It was early July, when the multilingual operations team at Redstar’s headquarters in Turkey received a request for an air ambulance transport for a rather complicated case from Singapore to Fort Lauderdale, Florida.
A 52-year-old female patient with a history of systemic lupus erythematosus, kidney transplantation, asthma, cervix cancer with lung metastasis and multidrug allergy was admitted to a local hospital in Singapore due to nausea, persistent vomiting, and coughing while on vacation.
After extensive evaluation, the patient was diagnosed with severe dehydration, pneumonia, and acute exacerbation of asthma. Despite IV fluids, antiemetics and antibiotic therapy, there was no visible improvement in the patient’s general condition, which had doctors order additional testing. A chest CT scan revealed a large pericardial effusion which was subsequently drained. Following the intervention, arterial blood gas analyses (ABG) showed persistent severe hypoxemia and non-invasive ventilation (NIV) therapy was initiated. During hospitalisation, her kidney functions had deteriorated, and the patient required Continuous Renal Replacement Treatment (CRRT). The following day, inotropes were also added to her treatment due to haemodynamic instability. The patient was in septic multiple organ failure.
Upon activation through a global assistance company, Redstar’s medical team immediately contacted the doctors onsite for a real-time evaluation of the patient’s fit to fly status. The duration of the journey from bedside to beside was set to be around 34 hours including three technical stops, flown with Redstar’s fully equipped Challenger 605. It was agreed with the treating doctor that pre-flight intubation would be most beneficial for the patient as she required considerable pressure and FiO2 support through NIV. Subsequently, the patient was successfully intubated; however, low platelet and haemoglobin values needed to be supported via transfusions prior to the flight. Thankfully, her renal functions and electrolyte imbalances had improved enough for her to be safely put off CRRT for the duration of the flight. Following clinical assessment and strategising, Redstar’s aircraft was pre-positioned to Singapore the day before to assure that a timely transport without interruption could be conducted. As always, Redstar’s medical team visited the patient upon arrival in Singapore to perform first-hand assessment and face-to-face discussion with the treating doctor and family members. The risk factors of such a long-haul flight with a critical patient and the family’s expectations were discussed in detail to assure everyone involved felt comfortable, and the patient was to be picked up the next morning to return to her home country.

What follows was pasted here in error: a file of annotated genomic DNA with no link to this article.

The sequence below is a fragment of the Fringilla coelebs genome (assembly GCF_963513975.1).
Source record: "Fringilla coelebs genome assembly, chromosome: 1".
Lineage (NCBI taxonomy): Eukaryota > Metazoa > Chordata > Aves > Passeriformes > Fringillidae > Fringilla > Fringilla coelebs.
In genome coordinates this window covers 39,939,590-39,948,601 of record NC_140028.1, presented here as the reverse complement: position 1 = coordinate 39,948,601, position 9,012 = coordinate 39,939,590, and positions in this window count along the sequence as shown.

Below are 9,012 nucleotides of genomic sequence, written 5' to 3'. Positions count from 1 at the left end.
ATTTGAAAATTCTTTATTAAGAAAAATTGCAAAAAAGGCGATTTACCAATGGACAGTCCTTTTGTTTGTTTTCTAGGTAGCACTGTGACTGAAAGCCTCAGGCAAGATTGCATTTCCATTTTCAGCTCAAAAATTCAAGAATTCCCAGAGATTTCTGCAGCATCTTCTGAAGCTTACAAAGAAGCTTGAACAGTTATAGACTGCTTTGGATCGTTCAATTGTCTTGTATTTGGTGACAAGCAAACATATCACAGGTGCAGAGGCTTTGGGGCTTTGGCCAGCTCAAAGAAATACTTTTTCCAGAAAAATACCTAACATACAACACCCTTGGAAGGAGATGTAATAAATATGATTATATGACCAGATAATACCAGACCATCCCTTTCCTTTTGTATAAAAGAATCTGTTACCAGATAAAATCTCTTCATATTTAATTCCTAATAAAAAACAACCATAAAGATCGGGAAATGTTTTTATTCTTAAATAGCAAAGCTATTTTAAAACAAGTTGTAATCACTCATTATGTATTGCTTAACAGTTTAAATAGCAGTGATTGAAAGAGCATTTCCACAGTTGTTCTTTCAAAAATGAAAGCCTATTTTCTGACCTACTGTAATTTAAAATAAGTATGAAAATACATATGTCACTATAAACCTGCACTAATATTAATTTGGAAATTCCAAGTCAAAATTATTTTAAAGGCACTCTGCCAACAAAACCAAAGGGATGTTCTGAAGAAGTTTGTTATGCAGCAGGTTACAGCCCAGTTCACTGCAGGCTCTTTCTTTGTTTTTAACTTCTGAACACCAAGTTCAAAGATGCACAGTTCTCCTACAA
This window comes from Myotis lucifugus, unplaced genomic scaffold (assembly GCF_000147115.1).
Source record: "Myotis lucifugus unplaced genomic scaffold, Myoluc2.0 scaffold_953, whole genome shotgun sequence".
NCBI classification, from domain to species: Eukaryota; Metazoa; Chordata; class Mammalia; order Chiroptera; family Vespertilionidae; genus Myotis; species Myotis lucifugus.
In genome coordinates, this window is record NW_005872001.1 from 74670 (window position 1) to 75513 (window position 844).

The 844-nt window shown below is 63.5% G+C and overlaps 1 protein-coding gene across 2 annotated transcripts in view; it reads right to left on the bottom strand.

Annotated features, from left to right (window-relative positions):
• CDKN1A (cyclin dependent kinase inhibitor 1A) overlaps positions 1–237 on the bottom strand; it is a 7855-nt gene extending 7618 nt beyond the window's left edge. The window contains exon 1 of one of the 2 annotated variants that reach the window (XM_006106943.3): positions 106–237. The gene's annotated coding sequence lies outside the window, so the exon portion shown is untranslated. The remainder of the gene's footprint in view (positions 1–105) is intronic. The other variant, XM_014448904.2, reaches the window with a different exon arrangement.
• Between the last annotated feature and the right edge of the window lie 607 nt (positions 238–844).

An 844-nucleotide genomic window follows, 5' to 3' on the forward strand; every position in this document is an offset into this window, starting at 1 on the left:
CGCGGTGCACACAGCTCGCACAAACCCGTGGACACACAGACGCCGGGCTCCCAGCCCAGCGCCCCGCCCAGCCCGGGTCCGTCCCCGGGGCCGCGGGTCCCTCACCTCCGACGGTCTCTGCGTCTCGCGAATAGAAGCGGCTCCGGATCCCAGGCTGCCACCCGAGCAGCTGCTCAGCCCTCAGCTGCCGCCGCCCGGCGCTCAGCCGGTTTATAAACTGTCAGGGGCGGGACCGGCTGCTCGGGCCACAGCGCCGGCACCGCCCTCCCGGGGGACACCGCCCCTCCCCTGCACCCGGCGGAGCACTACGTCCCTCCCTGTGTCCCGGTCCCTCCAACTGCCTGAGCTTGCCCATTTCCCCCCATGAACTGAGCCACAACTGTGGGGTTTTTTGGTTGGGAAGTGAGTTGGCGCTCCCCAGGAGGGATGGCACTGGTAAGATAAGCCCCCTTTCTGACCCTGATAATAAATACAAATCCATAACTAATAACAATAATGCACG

As planned, Redstar’s medical team was bedside next morning; however, unfortunately there had been some deterioration overnight, with further hypotension despite inotropic support. It was the family’s wish to proceed in this condition to bring her back home despite the increased risk involved. After thorough assessment and confirmation with the treating doctor, the mission commenced as scheduled and continuous respiratory support was provided via Hamilton T1 ventilator and with the advantage of more than 20,000 litres of oxygen onboard the CL605. Fast ground times were achieved in Karachi, Istanbul and Reykjavik for refuelling.
Throughout the flight, inotropes were titrated as required, blood products and medication were administered on time, continuous oxygen was given, and the patient’s position was frequently changed to prevent pressure sores. A cockpit and medical crew change was performed during the technical stop at our Istanbul base with an additional medical crew member.
Patient handover and outcome
The patient remained vitally stable, and no inflight complications nor further deterioration occurred. After a total mission time of just over 34 hours, the patient was successfully handed over to the ICU in Fort Lauderdale.